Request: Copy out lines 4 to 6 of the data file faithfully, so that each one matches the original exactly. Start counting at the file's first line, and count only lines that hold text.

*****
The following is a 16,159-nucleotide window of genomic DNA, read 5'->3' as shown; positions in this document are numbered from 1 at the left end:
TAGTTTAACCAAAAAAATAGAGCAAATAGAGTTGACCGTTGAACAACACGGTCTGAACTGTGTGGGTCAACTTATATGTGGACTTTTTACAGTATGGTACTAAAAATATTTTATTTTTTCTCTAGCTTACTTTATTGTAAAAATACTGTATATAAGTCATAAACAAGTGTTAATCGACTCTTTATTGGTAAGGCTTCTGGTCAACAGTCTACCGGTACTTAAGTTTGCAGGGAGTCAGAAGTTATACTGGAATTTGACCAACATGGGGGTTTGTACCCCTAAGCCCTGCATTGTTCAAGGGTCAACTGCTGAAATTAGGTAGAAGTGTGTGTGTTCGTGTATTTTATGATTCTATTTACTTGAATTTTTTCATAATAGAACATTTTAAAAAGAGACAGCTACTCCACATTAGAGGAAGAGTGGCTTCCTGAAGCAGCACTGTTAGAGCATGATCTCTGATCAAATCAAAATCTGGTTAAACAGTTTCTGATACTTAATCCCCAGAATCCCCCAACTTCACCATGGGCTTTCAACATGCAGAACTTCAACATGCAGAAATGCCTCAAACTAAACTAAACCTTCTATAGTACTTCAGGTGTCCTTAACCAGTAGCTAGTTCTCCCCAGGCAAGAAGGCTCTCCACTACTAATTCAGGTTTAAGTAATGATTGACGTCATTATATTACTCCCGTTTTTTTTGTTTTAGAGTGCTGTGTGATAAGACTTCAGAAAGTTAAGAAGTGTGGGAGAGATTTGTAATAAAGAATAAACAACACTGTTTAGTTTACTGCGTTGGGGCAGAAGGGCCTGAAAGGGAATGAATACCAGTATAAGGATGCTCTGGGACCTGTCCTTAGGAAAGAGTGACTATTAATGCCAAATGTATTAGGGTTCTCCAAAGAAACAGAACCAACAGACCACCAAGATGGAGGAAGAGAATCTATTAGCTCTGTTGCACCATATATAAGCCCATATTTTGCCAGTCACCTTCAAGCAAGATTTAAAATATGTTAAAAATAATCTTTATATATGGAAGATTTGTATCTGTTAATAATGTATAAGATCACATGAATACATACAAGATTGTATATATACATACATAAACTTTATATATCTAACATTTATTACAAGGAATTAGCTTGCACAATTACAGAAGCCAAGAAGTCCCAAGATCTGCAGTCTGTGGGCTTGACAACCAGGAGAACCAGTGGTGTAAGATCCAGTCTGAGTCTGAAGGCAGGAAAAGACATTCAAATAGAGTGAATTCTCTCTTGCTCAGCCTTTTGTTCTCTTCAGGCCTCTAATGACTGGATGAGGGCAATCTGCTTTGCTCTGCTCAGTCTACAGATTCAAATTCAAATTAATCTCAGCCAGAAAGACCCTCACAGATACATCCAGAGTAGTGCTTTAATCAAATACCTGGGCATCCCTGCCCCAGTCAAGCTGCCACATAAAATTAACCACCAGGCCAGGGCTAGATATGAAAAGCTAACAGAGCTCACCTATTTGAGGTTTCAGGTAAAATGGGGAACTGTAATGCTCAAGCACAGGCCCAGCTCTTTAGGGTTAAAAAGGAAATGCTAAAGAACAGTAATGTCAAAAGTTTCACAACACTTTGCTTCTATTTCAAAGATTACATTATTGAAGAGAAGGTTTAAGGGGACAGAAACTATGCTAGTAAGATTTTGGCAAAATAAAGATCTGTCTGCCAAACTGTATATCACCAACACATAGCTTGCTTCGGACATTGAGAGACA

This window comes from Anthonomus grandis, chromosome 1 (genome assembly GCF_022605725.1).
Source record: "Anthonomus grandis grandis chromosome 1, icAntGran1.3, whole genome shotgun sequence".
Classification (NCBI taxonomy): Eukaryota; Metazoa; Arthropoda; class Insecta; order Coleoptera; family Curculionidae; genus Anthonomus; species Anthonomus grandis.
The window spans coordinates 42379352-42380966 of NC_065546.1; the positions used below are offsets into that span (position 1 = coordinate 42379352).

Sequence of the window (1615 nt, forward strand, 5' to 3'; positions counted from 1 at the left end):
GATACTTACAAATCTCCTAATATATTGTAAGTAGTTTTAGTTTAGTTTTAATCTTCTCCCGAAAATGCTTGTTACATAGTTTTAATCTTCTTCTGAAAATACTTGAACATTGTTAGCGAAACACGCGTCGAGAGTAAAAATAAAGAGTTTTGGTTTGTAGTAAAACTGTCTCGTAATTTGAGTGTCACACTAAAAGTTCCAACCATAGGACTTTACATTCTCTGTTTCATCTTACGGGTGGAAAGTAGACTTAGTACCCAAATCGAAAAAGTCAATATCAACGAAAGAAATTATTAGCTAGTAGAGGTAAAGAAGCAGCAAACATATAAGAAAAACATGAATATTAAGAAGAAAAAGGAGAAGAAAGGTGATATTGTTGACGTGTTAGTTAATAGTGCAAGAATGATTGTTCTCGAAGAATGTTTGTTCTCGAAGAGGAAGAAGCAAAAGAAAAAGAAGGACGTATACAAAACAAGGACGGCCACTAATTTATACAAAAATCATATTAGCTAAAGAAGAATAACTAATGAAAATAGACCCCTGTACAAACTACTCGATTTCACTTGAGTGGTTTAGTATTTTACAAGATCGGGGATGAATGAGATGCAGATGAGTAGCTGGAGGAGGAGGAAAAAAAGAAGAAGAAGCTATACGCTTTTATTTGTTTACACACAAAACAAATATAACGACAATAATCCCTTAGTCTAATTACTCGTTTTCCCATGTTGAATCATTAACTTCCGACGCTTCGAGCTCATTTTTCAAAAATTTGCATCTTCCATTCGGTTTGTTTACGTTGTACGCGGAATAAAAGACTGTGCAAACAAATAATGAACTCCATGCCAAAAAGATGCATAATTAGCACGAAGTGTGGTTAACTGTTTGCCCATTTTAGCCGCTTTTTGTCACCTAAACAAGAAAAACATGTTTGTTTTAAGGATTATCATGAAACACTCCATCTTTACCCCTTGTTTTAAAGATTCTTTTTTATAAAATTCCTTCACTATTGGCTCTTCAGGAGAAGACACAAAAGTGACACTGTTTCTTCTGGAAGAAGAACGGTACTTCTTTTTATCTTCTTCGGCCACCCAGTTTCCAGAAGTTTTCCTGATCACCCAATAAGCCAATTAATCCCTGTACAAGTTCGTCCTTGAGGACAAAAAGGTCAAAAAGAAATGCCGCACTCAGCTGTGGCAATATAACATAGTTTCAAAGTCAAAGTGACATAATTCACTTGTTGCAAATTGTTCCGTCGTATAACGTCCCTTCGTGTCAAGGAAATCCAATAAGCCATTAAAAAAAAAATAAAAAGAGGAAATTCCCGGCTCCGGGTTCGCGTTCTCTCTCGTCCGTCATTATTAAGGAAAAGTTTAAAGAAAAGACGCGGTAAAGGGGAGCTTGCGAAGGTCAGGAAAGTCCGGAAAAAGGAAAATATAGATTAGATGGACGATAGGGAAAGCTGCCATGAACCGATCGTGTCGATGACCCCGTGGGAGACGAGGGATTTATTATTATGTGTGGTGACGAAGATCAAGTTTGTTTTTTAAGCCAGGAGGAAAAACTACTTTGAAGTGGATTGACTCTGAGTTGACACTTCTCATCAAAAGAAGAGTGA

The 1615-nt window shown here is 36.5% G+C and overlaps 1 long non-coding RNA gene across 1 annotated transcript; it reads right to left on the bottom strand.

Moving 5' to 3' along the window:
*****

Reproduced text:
Source record: "Anthonomus grandis grandis chromosome 1, icAntGran1.3, whole genome shotgun sequence".
Classification (NCBI taxonomy): Eukaryota; Metazoa; Arthropoda; class Insecta; order Coleoptera; family Curculionidae; genus Anthonomus; species Anthonomus grandis.
The window spans coordinates 42379352-42380966 of NC_065546.1; the positions used below are offsets into that span (position 1 = coordinate 42379352).